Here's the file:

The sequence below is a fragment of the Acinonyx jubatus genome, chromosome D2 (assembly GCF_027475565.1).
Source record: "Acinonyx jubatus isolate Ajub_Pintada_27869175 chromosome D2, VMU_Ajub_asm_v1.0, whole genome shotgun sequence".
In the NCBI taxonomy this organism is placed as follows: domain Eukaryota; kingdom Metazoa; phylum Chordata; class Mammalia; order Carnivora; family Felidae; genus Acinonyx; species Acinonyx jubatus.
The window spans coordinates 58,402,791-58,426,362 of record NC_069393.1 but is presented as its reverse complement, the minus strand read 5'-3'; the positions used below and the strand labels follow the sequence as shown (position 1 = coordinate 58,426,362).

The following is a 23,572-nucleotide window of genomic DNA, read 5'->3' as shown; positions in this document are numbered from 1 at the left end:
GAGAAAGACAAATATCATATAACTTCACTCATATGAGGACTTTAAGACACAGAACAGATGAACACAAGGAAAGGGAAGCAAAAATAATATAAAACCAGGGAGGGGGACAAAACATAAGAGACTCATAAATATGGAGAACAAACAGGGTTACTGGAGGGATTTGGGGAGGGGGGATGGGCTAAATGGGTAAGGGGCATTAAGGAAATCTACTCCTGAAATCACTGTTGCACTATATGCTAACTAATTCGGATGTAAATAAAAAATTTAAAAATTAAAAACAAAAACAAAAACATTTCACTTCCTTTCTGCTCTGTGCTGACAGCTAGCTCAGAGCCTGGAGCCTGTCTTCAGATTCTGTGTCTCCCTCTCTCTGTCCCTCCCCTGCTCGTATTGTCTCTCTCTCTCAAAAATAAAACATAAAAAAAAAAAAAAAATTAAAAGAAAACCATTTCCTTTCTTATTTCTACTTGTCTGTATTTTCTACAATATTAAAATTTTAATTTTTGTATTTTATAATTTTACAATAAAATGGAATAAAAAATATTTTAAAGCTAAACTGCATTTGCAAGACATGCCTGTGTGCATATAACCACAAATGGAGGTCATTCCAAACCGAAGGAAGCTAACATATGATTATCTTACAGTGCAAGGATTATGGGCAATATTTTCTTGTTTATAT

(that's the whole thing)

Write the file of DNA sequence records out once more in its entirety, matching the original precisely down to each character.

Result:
The sequence below is a fragment of the Acinonyx jubatus genome, chromosome D2 (assembly GCF_027475565.1).
Source record: "Acinonyx jubatus isolate Ajub_Pintada_27869175 chromosome D2, VMU_Ajub_asm_v1.0, whole genome shotgun sequence".
In the NCBI taxonomy this organism is placed as follows: domain Eukaryota; kingdom Metazoa; phylum Chordata; class Mammalia; order Carnivora; family Felidae; genus Acinonyx; species Acinonyx jubatus.
The window spans coordinates 58,402,791-58,426,362 of record NC_069393.1 but is presented as its reverse complement, the minus strand read 5'-3'; the positions used below and the strand labels follow the sequence as shown (position 1 = coordinate 58,426,362).

The following is a 23,572-nucleotide window of genomic DNA, read 5'->3' as shown; positions in this document are numbered from 1 at the left end:
GAGAAAGACAAATATCATATAACTTCACTCATATGAGGACTTTAAGACACAGAACAGATGAACACAAGGAAAGGGAAGCAAAAATAATATAAAACCAGGGAGGGGGACAAAACATAAGAGACTCATAAATATGGAGAACAAACAGGGTTACTGGAGGGATTTGGGGAGGGGGGATGGGCTAAATGGGTAAGGGGCATTAAGGAAATCTACTCCTGAAATCACTGTTGCACTATATGCTAACTAATTCGGATGTAAATAAAAAATTTAAAAATTAAAAACAAAAACAAAAACATTTCACTTCCTTTCTGCTCTGTGCTGACAGCTAGCTCAGAGCCTGGAGCCTGTCTTCAGATTCTGTGTCTCCCTCTCTCTGTCCCTCCCCTGCTCGTATTGTCTCTCTCTCTCAAAAATAAAACATAAAAAAAAAAAAAAAATTAAAAGAAAACCATTTCCTTTCTTATTTCTACTTGTCTGTATTTTCTACAATATTAAAATTTTAATTTTTGTATTTTATAATTTTACAATAAAATGGAATAAAAAATATTTTAAAGCTAAACTGCATTTGCAAGACATGCCTGTGTGCATATAACCACAAATGGAGGTCATTCCAAACCGAAGGAAGCTAACATATGATTATCTTACAGTGCAAGGATTATGGGCAATATTTTCTTGTTTATAT